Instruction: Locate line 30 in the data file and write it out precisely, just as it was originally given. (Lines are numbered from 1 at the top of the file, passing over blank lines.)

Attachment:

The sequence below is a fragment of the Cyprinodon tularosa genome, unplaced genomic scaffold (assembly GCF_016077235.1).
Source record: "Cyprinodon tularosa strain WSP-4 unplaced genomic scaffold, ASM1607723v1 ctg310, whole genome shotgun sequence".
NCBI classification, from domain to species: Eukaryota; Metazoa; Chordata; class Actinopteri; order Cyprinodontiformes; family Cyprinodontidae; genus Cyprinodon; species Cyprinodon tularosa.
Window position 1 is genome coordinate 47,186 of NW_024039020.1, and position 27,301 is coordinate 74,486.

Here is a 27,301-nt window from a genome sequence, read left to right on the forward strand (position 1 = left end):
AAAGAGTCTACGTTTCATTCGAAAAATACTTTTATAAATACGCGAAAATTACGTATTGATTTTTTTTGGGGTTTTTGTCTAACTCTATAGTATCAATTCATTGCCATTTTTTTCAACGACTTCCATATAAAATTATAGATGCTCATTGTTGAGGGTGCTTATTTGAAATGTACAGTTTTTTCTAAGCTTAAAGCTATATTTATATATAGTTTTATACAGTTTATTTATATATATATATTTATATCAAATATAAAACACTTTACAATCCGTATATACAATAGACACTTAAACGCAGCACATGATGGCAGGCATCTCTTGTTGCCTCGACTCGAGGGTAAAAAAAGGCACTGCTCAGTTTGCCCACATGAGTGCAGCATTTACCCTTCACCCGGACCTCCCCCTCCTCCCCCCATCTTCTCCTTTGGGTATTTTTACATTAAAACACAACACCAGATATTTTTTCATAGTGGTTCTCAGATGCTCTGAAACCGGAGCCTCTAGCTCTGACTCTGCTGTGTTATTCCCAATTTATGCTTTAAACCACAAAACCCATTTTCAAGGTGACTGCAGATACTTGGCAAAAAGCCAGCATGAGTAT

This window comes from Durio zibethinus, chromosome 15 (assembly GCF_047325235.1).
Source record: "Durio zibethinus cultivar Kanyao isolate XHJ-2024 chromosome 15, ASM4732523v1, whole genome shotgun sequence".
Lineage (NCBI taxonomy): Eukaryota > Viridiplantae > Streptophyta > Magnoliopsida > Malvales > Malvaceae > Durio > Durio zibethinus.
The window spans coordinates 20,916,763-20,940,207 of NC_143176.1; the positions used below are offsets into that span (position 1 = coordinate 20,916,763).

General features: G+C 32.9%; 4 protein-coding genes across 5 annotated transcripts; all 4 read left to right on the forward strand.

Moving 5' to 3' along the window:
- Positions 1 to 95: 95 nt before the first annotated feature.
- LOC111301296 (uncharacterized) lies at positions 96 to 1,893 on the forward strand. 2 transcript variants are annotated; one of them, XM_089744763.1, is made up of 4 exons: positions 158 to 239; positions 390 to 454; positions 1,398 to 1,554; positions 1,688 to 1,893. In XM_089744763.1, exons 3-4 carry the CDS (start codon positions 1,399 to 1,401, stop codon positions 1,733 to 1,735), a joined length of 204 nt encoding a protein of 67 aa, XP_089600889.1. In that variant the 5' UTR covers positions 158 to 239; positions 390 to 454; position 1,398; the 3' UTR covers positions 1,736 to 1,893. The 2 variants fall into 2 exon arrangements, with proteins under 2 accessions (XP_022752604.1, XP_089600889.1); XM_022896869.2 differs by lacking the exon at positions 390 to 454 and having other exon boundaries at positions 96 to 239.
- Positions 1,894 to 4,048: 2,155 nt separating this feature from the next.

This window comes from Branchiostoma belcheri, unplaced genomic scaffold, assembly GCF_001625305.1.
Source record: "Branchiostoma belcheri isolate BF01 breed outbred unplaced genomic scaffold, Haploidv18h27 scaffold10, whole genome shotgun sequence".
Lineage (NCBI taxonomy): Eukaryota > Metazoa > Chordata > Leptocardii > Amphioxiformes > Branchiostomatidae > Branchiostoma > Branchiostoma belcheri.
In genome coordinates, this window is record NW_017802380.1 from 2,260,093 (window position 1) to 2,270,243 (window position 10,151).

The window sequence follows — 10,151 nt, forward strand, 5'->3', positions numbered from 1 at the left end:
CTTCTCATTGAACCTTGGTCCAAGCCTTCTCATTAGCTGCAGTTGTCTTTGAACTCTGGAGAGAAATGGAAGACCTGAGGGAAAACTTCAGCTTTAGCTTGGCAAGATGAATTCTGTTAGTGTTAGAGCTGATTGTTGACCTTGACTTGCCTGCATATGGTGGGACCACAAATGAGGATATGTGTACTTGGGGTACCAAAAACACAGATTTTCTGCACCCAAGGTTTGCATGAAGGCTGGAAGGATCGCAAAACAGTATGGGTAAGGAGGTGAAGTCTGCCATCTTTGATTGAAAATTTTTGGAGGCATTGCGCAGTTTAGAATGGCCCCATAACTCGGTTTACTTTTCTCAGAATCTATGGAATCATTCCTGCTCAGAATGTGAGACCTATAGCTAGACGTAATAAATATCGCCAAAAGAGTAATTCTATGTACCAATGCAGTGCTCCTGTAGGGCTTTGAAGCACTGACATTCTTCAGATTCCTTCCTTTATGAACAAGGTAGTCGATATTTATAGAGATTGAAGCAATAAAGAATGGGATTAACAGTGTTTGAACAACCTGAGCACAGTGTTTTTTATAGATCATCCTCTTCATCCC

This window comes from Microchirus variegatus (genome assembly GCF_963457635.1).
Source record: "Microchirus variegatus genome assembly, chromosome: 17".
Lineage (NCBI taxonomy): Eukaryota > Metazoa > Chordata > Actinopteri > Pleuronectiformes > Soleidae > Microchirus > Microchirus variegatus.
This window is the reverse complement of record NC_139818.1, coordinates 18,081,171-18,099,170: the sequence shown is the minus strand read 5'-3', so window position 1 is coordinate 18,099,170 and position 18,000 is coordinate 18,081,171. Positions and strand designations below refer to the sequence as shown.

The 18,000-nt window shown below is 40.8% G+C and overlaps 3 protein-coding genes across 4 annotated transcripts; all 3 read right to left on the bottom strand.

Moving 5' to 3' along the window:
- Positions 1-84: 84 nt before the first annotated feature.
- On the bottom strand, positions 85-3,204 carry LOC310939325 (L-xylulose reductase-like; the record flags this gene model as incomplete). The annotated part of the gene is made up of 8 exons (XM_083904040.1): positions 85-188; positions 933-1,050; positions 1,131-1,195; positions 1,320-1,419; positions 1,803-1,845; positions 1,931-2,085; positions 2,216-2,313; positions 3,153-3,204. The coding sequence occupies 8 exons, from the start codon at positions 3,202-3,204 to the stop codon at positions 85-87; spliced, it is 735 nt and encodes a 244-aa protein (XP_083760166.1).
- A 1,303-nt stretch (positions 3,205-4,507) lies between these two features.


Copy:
- A 1,303-nt stretch (positions 3,205-4,507) lies between these two features.